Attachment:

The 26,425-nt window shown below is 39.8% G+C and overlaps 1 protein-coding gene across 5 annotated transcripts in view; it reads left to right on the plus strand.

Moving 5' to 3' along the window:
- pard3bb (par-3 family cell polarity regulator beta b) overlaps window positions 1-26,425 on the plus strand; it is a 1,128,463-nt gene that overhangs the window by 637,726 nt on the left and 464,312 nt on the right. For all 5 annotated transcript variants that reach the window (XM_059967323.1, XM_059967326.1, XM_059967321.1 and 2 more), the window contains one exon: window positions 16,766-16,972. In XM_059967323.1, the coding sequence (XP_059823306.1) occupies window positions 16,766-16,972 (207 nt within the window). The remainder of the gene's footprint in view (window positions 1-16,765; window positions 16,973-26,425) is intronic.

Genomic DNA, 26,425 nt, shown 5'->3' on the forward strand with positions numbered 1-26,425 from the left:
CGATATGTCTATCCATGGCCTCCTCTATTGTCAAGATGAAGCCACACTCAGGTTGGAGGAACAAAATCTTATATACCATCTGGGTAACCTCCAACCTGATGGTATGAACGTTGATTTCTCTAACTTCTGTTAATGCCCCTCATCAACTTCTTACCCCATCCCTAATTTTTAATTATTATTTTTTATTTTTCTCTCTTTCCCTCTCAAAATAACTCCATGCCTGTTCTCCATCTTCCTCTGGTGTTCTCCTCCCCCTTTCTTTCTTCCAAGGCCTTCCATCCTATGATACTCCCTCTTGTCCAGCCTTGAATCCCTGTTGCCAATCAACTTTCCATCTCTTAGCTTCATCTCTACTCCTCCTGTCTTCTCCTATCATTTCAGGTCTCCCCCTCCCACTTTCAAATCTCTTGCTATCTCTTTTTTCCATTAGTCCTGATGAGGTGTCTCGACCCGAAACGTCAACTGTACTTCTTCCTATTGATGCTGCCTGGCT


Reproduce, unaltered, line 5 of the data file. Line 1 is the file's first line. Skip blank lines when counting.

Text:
CGATATGTCTATCCATGGCCTCCTCTATTGTCAAGATGAAGCCACACTCAGGTTGGAGGAACAAAATCTTATATACCATCTGGGTAACCTCCAACCTGATGGTATGAACGTTGATTTCTCTAACTTCTGTTAATGCCCCTCATCAACTTCTTACCCCATCCCTAATTTTTAATTATTATTTTTTATTTTTCTCTCTTTCCCTCTCAAAATAACTCCATGCCTGTTCTCCATCTTCCTCTGGTGTTCTCCTCCCCCTTTCTTTCTTCCAAGGCCTTCCATCCTATGATACTCCCTCTTGTCCAGCCTTGAATCCCTGTTGCCAATCAACTTTCCATCTCTTAGCTTCATCTCTACTCCTCCTGTCTTCTCCTATCATTTCAGGTCTCCCCCTCCCACTTTCAAATCTCTTGCTATCTCTTTTTTCCATTAGTCCTGATGAGGTGTCTCGACCCGAAACGTCAACTGTACTTCTTCCTATTGATGCTGCCTGGCT